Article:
Hannah Van Susteren | Jul 31, 2017
In the News
Atlas has recently been quoted in a number of news sources, with Simon Larkin MW (Atlas' Managing Director) interviewed throughout the 2016 Bordeaux campaign for his thoughts on the vintage. You can find his comments in the World of Fine Wine
news, and the trade publication The Drinks Business
Speaking of 2016 Bordeaux, we saw the campaign come to a close without much of a fanfare. As we said in our 2016 Bordeaux Report
, we were fascinated by the style of the vintage at the outset, but price would always be a concern. As the campaign unfolded, we found that prices tended to be higher than we anticipated for the vast majority of wines and there was little compulsion to offer.
As has always been our approach, we assessed each release on its merits, taking into account both value and quality to determine whether or not a wine warranted a recommendation. Our campaign kicked off with Cos d'Estournel
(£700/6 IB) which we championed prior to the Neal Martin (98-100) point score. We felt that only a few Château released at the right price and offered the following across the vintage: Lafite-Rothschild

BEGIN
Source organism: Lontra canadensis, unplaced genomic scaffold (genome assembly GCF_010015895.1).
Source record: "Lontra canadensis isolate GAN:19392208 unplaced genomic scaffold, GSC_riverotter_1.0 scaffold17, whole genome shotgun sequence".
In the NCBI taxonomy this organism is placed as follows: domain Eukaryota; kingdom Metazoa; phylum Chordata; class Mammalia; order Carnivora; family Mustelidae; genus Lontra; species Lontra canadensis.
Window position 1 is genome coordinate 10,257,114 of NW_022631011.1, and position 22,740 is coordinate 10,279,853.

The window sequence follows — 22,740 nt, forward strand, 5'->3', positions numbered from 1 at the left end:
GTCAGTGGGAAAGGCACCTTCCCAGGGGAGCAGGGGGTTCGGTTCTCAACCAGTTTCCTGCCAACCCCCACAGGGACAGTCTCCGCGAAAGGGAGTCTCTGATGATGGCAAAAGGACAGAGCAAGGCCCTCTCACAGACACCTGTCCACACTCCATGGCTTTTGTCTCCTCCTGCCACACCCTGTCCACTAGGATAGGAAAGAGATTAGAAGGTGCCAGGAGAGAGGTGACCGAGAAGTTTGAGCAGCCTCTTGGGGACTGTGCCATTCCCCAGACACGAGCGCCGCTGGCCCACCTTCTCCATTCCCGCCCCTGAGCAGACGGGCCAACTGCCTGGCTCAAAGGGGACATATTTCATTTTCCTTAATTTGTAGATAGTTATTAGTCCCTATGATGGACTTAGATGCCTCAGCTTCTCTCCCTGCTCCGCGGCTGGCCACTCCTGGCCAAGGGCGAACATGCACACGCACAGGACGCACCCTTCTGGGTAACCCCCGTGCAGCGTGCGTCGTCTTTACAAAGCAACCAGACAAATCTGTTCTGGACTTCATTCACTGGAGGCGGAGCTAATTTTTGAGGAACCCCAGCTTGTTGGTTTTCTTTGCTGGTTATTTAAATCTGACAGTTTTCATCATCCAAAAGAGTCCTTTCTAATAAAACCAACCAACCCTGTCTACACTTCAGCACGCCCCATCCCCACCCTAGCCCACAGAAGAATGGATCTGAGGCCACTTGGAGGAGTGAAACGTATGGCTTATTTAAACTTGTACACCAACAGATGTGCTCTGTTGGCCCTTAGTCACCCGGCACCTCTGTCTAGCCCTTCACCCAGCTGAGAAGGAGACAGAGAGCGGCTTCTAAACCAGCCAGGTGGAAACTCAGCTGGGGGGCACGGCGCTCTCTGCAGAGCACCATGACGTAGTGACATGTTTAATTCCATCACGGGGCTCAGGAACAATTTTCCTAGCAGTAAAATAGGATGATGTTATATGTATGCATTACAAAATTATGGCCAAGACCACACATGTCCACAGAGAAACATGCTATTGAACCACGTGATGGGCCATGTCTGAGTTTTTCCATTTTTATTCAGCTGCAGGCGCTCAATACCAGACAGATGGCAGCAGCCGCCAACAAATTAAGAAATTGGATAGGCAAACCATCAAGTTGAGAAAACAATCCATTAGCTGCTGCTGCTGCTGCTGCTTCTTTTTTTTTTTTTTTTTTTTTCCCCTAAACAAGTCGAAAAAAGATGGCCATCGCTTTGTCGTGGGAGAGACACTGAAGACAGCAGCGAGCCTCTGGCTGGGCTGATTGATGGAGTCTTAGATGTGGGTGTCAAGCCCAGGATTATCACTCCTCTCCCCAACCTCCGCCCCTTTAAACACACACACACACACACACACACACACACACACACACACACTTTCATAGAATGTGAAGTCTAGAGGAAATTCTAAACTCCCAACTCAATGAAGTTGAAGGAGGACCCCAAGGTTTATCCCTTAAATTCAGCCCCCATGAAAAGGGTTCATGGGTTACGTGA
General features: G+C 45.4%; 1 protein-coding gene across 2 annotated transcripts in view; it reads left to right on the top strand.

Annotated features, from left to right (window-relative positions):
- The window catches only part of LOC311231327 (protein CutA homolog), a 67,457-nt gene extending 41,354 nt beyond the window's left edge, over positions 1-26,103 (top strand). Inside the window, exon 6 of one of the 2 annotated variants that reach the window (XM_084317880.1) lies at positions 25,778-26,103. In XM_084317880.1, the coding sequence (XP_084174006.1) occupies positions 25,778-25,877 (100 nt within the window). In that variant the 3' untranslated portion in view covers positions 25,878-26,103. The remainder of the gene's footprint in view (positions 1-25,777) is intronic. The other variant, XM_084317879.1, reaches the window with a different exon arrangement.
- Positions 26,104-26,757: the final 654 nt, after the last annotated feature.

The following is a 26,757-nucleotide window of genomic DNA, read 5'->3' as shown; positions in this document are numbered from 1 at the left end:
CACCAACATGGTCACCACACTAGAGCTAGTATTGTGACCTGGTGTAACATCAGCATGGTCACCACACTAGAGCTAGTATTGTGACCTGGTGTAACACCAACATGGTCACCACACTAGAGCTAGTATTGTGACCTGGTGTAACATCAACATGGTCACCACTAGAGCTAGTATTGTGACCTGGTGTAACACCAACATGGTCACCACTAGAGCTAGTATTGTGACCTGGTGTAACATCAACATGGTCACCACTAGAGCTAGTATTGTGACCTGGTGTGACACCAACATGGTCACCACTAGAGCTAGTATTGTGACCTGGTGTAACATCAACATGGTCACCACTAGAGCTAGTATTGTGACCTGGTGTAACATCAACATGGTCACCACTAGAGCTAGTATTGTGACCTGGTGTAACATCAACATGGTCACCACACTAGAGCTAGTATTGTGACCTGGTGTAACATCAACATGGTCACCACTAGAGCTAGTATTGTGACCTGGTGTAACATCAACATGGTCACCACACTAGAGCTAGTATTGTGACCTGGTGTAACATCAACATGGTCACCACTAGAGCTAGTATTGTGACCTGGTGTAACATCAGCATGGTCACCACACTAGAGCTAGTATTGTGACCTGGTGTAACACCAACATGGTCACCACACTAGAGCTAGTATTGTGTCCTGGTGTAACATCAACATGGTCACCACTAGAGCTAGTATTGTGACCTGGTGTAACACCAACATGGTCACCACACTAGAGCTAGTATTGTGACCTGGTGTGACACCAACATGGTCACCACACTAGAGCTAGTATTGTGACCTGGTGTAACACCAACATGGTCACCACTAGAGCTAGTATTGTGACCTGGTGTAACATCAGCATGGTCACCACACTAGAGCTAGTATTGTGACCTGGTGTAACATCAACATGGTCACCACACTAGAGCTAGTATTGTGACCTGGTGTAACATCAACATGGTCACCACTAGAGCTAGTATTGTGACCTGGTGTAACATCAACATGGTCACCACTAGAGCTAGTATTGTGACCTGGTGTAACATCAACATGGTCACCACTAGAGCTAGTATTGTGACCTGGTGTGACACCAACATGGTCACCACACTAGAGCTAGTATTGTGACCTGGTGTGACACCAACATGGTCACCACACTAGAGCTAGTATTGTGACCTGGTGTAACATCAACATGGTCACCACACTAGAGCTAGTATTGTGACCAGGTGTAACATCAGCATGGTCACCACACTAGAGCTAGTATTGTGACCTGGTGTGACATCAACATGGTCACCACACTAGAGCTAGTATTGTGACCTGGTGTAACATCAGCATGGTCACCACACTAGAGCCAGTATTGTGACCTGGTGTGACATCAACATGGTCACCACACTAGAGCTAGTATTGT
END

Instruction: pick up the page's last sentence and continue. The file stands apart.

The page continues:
(£2900/6 IB), Figeac
(£925/6 IB), Pontet Canet
(£650/ 6 IB), Haut Bailly
(£500/6 IB), Haut Brion
(£2450/6), Mouton Rothschild
(£2450/6 IB) and La Clotte
Missed the Offer?
En Primeur aside, you may have seen recent a offer on Domaine Alphonse Mellot, described by Simon as 'something of a trailblazer'. The 2014 Cuvée Edmund
(£195/6 IB) is markedly mineral on the finish with superb persistence - a highly individual Sancerre, way removed from what typifies this region. You may also have seen an offer on Kapscandy Family Winery
, a Californian estate producing some of the best and most age-worthy red wines. This 2013 vintage of a three-bottle mixed case (an Atlas exclusivity) included a bottle each of the Grand Vin, Roberta's Reserve and Estate Cuvée (£995/3 IB). Also from the Americas and the 2013 vintage, we tasted 'River Stones' Malbec
(£185/3 IB) from Mendoza, Argentina's Catena Zapata. As you come to expect of a top-end Catena Malbec, this is a sleek, finely-honed style with no hard edges or headiness.